4.  Check back with them in a month.  At first family and friends surround people with lots of support, but then they return to their routine and forget about the person who is still grieving.  Refuse to lose track of them.  (In hospice we follow up with families for another 13 months.)

5.  Give the person time.  Grieving is not a quick process for most.  It’s a lot of “3 steps forward; 2 steps back” type of progress.  And when you are working with a grieving person you might want to let them know that relapses are normal and not to get frustrated.

6.  Be a part of their “new normal.”  Their lives will never, ever be the same again.  They might be better; maybe not.  They will certainly be different.  I call it their “new normal.”  At first they may not let you be a part, but patiently hang in there.  They may need you.

7.  Realize that grieving is the result of a loss.  In hospice that loss is generally a death, but people can grieve other things as well – the loss of a relationship, the loss of a job, the loss of an opportunity, the loss of a dream, the loss of an ability.  People who experience extreme loss of any type will likely grieve.  Don’t let them grieve alone.

8.  Pray for them – and tell them that you are.  But don’t say it unless you really are.  The words “I have been praying for you” mean more than most people realize.

9.  If a person has lost a loved one, encourage them to talk about that loved one.  Maybe they have pictures they can show you.  Maybe they have some favorite memories that they can relate.  Help them keep the memories alive.  Maybe you have a memory yourself that you can share.

10.  Don’t worry if you don’t get it all right.  Just communicate that you care.  And then communicate it again.

What about the change?

Change is at the same time one of the most welcome and unwelcome parts of life.  We love change because of the variety it brings.  We hate change because it upsets our familiar routines.  We love change because it offers us a better way to do things.  We hate change because just when we learn how to do something we find ourselves having to learn a new way.  But all in all, change is good.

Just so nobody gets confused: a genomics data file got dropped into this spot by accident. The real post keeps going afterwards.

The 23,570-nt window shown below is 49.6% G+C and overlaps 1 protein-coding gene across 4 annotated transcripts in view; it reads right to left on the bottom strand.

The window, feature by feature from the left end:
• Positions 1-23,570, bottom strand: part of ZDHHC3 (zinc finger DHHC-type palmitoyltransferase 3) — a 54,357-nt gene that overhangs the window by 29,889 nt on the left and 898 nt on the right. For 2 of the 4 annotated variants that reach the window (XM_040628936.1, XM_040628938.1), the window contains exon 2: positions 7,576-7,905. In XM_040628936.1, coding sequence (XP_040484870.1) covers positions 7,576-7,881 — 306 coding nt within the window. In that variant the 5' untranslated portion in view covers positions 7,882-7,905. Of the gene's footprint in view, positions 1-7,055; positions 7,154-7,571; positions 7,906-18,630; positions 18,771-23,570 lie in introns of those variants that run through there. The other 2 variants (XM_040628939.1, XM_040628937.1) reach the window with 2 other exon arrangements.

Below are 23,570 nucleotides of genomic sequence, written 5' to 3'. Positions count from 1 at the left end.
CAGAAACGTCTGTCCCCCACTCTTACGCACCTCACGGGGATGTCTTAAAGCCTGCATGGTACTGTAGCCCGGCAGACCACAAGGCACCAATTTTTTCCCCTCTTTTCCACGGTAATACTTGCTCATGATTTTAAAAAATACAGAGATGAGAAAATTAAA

Organizations thrive on change. While the status quo may feel comfortable, the truth is that the world is changing, and if the organization is going to be relevant, it will have to change as well.

From my vantage point there are three types of change.

1.  Core change.  This involves changes at the bottom level.  They may be changes that affect systems or values or identity, but these changes will redirect the course of the organization, program or project.

2.  Cosmetic change.  This involves change on the surface level.  And often these are good changes as they make something better without requiring too much risk or investment.  These are small adjustments that while they may not change the DNA do change the way that people feel about things.

3.  Unnecessary change.  This involves changing things simply for the sake of changing things.  Nothing is broken, but for some reason someone feels the need to fix it.

Core changes are the hardest to make.  They require providing ample time for people to sort through their thinking and feelings on a matter.  Communication becomes vital as people must be convinced of the vision before they will embrace taking an action that will create a “new normal” for them.  The process is delicate and the stakes are high – but these changes also have the most potential for high impact.  If you want to make a core change you had better do your homework AND get the bulk of the people on board.

Cosmetic changes are much easier to make.  In any situation some simple improvements can usually be found and implemented. And these provide both good feelings and a sense of momentum.  Things feel new and fresh.  People are energized and excited.  This is a great place to build some positive buzz.